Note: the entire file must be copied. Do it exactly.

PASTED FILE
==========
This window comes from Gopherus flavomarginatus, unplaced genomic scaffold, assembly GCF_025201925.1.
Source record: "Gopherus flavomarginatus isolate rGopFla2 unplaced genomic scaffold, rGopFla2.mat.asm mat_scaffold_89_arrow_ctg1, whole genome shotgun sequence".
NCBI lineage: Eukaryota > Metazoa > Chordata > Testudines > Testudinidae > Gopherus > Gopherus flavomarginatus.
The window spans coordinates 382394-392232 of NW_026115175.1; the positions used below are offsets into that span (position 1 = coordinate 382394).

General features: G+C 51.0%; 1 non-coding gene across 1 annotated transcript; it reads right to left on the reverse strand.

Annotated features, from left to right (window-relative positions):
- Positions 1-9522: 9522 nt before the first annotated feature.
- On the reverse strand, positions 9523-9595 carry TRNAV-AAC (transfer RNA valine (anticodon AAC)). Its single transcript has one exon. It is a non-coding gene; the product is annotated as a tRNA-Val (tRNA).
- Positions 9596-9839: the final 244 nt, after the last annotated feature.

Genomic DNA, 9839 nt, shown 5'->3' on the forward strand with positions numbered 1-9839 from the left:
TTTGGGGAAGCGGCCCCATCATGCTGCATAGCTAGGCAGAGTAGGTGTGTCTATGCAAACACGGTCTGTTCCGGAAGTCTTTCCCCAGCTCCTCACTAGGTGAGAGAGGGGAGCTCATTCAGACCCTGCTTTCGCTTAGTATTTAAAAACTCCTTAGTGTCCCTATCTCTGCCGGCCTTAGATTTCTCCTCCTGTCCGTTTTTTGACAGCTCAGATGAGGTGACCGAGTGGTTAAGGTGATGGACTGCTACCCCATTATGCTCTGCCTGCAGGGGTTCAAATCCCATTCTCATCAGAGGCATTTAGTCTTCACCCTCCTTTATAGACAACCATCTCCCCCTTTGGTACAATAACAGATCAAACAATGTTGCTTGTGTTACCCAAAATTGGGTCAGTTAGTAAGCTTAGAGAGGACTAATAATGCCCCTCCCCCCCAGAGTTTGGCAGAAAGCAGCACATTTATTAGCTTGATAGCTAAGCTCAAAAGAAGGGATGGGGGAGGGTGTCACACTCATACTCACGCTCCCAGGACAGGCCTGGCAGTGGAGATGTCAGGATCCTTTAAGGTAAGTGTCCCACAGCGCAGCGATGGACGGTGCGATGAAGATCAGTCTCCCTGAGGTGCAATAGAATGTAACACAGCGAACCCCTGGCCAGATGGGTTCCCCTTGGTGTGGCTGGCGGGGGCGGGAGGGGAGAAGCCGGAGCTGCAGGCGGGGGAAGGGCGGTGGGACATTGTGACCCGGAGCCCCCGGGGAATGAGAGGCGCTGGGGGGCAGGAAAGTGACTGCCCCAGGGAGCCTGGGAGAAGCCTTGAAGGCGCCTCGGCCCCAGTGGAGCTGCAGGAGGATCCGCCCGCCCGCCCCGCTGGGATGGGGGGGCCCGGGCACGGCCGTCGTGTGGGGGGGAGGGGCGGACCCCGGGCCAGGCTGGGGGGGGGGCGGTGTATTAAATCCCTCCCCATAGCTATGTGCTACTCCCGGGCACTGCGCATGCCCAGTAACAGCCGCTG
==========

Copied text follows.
This window comes from Gopherus flavomarginatus, unplaced genomic scaffold, assembly GCF_025201925.1.
Source record: "Gopherus flavomarginatus isolate rGopFla2 unplaced genomic scaffold, rGopFla2.mat.asm mat_scaffold_89_arrow_ctg1, whole genome shotgun sequence".
NCBI lineage: Eukaryota > Metazoa > Chordata > Testudines > Testudinidae > Gopherus > Gopherus flavomarginatus.
The window spans coordinates 382394-392232 of NW_026115175.1; the positions used below are offsets into that span (position 1 = coordinate 382394).

General features: G+C 51.0%; 1 non-coding gene across 1 annotated transcript; it reads right to left on the reverse strand.

Annotated features, from left to right (window-relative positions):
- Positions 1-9522: 9522 nt before the first annotated feature.
- On the reverse strand, positions 9523-9595 carry TRNAV-AAC (transfer RNA valine (anticodon AAC)). Its single transcript has one exon. It is a non-coding gene; the product is annotated as a tRNA-Val (tRNA).
- Positions 9596-9839: the final 244 nt, after the last annotated feature.

Genomic DNA, 9839 nt, shown 5'->3' on the forward strand with positions numbered 1-9839 from the left:
TTTGGGGAAGCGGCCCCATCATGCTGCATAGCTAGGCAGAGTAGGTGTGTCTATGCAAACACGGTCTGTTCCGGAAGTCTTTCCCCAGCTCCTCACTAGGTGAGAGAGGGGAGCTCATTCAGACCCTGCTTTCGCTTAGTATTTAAAAACTCCTTAGTGTCCCTATCTCTGCCGGCCTTAGATTTCTCCTCCTGTCCGTTTTTTGACAGCTCAGATGAGGTGACCGAGTGGTTAAGGTGATGGACTGCTACCCCATTATGCTCTGCCTGCAGGGGTTCAAATCCCATTCTCATCAGAGGCATTTAGTCTTCACCCTCCTTTATAGACAACCATCTCCCCCTTTGGTACAATAACAGATCAAACAATGTTGCTTGTGTTACCCAAAATTGGGTCAGTTAGTAAGCTTAGAGAGGACTAATAATGCCCCTCCCCCCCAGAGTTTGGCAGAAAGCAGCACATTTATTAGCTTGATAGCTAAGCTCAAAAGAAGGGATGGGGGAGGGTGTCACACTCATACTCACGCTCCCAGGACAGGCCTGGCAGTGGAGATGTCAGGATCCTTTAAGGTAAGTGTCCCACAGCGCAGCGATGGACGGTGCGATGAAGATCAGTCTCCCTGAGGTGCAATAGAATGTAACACAGCGAACCCCTGGCCAGATGGGTTCCCCTTGGTGTGGCTGGCGGGGGCGGGAGGGGAGAAGCCGGAGCTGCAGGCGGGGGAAGGGCGGTGGGACATTGTGACCCGGAGCCCCCGGGGAATGAGAGGCGCTGGGGGGCAGGAAAGTGACTGCCCCAGGGAGCCTGGGAGAAGCCTTGAAGGCGCCTCGGCCCCAGTGGAGCTGCAGGAGGATCCGCCCGCCCGCCCCGCTGGGATGGGGGGGCCCGGGCACGGCCGTCGTGTGGGGGGGAGGGGCGGACCCCGGGCCAGGCTGGGGGGGGGGCGGTGTATTAAATCCCTCCCCATAGCTATGTGCTACTCCCGGGCACTGCGCATGCCCAGTAACAGCCGCTG